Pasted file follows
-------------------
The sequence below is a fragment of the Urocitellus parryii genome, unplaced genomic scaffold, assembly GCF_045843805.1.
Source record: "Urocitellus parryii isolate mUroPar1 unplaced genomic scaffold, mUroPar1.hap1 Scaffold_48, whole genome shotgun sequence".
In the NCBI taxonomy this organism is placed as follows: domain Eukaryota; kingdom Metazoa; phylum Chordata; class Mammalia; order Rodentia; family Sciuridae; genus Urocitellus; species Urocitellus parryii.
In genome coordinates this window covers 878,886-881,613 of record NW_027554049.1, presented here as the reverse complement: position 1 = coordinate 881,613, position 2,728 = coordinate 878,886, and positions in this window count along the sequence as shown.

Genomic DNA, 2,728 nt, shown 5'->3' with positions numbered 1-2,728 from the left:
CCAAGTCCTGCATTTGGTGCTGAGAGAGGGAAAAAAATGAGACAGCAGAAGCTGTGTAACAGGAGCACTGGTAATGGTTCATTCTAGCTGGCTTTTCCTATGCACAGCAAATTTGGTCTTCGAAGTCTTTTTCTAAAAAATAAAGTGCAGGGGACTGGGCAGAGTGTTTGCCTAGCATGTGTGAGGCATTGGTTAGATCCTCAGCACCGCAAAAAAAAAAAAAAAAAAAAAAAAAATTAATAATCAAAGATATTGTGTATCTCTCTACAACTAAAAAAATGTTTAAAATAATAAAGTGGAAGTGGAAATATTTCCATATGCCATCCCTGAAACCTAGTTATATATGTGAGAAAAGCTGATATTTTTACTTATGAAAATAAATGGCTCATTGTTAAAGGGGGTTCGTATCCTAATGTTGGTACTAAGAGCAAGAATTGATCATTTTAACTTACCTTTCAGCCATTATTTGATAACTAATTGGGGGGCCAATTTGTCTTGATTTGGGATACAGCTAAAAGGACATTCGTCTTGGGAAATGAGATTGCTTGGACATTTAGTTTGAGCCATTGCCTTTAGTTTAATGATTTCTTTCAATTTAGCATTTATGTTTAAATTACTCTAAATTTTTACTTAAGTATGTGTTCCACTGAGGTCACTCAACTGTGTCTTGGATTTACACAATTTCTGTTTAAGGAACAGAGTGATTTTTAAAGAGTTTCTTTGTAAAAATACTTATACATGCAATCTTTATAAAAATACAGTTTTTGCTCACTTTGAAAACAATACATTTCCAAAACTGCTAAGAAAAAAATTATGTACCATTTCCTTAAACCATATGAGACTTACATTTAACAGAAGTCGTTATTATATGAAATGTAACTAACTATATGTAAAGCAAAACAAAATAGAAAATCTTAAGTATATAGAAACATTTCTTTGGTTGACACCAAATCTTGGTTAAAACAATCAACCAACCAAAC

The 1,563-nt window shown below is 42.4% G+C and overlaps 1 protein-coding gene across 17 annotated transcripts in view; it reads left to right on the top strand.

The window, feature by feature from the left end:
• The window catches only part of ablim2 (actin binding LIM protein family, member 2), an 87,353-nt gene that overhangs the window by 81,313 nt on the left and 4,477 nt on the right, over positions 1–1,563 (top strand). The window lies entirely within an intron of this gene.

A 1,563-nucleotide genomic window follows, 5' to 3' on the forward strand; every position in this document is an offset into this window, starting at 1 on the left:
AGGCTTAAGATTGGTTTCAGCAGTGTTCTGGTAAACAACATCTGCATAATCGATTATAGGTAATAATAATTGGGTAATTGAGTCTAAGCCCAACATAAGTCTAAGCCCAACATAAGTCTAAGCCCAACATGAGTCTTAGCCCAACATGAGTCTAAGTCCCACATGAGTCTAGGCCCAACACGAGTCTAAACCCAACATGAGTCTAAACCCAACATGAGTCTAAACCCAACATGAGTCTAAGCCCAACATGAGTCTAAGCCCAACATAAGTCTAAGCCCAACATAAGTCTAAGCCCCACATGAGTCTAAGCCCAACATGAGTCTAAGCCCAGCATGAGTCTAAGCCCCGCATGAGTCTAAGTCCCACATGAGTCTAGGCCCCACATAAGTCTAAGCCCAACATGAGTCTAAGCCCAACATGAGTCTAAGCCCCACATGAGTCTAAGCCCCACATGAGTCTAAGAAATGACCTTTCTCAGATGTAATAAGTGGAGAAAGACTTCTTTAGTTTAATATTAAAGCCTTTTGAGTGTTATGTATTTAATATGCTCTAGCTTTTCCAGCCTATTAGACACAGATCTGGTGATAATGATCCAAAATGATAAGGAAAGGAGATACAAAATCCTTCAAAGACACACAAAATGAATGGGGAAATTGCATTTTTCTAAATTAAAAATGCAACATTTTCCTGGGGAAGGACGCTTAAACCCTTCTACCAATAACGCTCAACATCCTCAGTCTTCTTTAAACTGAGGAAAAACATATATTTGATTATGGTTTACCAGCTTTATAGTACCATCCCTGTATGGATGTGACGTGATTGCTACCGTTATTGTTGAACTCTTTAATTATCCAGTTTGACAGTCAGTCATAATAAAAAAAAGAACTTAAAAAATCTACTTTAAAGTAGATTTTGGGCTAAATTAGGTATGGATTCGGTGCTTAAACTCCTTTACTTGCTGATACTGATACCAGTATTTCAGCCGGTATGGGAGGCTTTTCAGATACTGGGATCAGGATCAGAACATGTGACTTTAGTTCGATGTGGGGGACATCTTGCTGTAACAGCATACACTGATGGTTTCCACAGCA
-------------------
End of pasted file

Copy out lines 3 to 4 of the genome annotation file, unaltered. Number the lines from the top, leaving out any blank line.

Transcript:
In the NCBI taxonomy this organism is placed as follows: domain Eukaryota; kingdom Metazoa; phylum Chordata; class Mammalia; order Rodentia; family Sciuridae; genus Urocitellus; species Urocitellus parryii.
In genome coordinates this window covers 878,886-881,613 of record NW_027554049.1, presented here as the reverse complement: position 1 = coordinate 881,613, position 2,728 = coordinate 878,886, and positions in this window count along the sequence as shown.